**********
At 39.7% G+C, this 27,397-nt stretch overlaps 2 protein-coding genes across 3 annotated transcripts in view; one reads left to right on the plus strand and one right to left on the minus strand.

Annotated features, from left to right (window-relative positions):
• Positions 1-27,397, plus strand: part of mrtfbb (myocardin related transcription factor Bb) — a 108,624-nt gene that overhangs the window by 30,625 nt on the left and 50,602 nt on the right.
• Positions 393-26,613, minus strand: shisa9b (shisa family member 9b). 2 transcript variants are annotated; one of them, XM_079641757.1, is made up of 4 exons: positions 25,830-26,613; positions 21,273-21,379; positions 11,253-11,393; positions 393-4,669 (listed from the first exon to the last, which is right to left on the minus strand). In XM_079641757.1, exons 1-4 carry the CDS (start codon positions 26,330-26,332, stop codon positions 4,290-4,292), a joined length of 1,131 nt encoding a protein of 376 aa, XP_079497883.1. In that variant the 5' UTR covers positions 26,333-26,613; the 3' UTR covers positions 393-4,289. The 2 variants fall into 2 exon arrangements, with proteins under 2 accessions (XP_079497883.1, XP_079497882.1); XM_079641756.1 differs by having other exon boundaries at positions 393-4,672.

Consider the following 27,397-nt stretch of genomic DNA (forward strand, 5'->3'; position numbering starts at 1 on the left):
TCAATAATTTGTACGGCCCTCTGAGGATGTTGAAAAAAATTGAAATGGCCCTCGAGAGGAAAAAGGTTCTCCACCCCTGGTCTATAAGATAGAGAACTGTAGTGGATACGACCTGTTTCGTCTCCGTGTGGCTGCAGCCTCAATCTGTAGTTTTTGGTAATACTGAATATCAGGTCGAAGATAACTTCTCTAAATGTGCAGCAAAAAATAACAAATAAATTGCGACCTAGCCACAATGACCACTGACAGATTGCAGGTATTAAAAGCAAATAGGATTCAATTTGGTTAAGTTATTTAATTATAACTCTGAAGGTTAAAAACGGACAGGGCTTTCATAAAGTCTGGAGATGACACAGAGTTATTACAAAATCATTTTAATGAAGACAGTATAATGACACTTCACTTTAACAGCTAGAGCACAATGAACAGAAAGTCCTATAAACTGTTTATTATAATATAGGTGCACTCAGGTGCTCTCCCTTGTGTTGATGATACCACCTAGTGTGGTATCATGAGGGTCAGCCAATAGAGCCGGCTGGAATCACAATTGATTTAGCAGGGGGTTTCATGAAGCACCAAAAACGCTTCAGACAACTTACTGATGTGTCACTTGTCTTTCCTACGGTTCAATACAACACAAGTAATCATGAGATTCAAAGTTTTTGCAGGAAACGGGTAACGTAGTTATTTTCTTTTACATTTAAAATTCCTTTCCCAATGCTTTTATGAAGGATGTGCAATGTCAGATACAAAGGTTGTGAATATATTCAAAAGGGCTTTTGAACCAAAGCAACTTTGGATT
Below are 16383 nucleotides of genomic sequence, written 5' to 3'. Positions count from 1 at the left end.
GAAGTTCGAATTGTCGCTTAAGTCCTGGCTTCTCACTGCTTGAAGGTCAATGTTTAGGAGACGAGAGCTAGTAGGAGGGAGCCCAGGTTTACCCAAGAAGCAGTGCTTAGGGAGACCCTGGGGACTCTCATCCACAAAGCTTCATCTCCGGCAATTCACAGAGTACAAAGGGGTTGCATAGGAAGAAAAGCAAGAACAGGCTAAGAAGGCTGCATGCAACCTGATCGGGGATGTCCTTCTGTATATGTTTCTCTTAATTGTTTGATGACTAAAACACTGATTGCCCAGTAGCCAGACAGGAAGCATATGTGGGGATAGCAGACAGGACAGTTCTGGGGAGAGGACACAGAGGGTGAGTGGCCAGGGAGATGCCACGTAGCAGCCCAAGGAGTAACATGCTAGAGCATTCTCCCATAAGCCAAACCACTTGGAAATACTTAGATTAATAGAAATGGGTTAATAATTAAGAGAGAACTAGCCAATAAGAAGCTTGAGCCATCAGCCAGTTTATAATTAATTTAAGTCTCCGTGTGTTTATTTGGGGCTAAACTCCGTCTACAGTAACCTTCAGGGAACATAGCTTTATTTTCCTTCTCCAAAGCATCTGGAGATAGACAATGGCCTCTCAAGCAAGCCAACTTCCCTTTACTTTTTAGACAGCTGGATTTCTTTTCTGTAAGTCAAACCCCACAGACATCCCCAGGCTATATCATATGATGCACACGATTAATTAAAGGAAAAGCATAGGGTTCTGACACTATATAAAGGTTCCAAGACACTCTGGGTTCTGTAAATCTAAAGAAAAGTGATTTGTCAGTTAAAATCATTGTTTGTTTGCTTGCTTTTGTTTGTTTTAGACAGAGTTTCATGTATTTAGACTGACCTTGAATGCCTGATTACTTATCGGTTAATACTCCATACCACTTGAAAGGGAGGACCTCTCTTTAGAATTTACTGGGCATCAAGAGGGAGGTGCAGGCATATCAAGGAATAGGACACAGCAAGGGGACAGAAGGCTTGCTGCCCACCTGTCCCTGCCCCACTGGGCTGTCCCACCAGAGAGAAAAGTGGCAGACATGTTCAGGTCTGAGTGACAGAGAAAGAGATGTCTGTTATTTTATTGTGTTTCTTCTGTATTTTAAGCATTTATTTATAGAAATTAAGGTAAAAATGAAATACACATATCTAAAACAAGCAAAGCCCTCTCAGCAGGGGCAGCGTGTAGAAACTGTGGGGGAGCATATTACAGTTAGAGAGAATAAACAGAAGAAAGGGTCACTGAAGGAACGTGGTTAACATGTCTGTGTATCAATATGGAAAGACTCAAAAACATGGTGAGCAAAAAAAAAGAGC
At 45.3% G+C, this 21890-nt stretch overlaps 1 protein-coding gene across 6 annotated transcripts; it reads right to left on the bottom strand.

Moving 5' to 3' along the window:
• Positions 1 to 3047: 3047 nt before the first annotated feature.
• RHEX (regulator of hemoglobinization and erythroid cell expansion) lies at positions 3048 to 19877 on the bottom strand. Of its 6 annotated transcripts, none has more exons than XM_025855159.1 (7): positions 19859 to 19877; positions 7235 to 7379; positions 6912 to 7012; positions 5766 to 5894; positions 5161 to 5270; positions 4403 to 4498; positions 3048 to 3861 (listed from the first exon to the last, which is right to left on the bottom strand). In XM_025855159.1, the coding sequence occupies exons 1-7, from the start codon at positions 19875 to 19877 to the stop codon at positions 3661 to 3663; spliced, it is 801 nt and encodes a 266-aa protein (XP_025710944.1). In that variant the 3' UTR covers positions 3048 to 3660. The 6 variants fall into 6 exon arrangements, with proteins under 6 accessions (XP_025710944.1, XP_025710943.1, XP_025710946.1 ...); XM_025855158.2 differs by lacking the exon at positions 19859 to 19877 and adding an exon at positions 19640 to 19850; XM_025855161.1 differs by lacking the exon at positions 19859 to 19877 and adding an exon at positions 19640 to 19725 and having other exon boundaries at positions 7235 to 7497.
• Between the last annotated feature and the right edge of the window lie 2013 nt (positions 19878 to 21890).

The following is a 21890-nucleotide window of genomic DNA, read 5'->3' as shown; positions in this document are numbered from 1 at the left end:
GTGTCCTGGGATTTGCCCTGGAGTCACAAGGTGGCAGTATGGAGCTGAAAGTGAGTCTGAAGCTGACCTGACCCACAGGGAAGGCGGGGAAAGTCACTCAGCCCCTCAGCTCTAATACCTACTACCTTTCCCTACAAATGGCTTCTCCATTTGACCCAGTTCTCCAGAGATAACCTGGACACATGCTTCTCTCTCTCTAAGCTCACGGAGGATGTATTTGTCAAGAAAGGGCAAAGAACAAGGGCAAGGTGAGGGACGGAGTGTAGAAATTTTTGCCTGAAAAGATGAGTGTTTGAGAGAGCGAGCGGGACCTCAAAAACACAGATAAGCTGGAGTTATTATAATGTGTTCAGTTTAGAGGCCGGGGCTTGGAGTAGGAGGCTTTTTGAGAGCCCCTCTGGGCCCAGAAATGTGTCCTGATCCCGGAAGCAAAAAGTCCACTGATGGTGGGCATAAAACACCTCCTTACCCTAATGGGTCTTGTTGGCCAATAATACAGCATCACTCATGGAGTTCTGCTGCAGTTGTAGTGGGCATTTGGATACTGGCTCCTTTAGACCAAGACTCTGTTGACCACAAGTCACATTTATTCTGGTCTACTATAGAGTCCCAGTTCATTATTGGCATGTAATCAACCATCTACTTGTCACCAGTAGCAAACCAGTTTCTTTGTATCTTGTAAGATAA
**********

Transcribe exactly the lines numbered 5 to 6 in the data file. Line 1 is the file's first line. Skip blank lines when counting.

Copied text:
Consider the following 27,397-nt stretch of genomic DNA (forward strand, 5'->3'; position numbering starts at 1 on the left):
TCAATAATTTGTACGGCCCTCTGAGGATGTTGAAAAAAATTGAAATGGCCCTCGAGAGGAAAAAGGTTCTCCACCCCTGGTCTATAAGATAGAGAACTGTAGTGGATACGACCTGTTTCGTCTCCGTGTGGCTGCAGCCTCAATCTGTAGTTTTTGGTAATACTGAATATCAGGTCGAAGATAACTTCTCTAAATGTGCAGCAAAAAATAACAAATAAATTGCGACCTAGCCACAATGACCACTGACAGATTGCAGGTATTAAAAGCAAATAGGATTCAATTTGGTTAAGTTATTTAATTATAACTCTGAAGGTTAAAAACGGACAGGGCTTTCATAAAGTCTGGAGATGACACAGAGTTATTACAAAATCATTTTAATGAAGACAGTATAATGACACTTCACTTTAACAGCTAGAGCACAATGAACAGAAAGTCCTATAAACTGTTTATTATAATATAGGTGCACTCAGGTGCTCTCCCTTGTGTTGATGATACCACCTAGTGTGGTATCATGAGGGTCAGCCAATAGAGCCGGCTGGAATCACAATTGATTTAGCAGGGGGTTTCATGAAGCACCAAAAACGCTTCAGACAACTTACTGATGTGTCACTTGTCTTTCCTACGGTTCAATACAACACAAGTAATCATGAGATTCAAAGTTTTTGCAGGAAACGGGTAACGTAGTTATTTTCTTTTACATTTAAAATTCCTTTCCCAATGCTTTTATGAAGGATGTGCAATGTCAGATACAAAGGTTGTGAATATATTCAAAAGGGCTTTTGAACCAAAGCAACTTTGGATT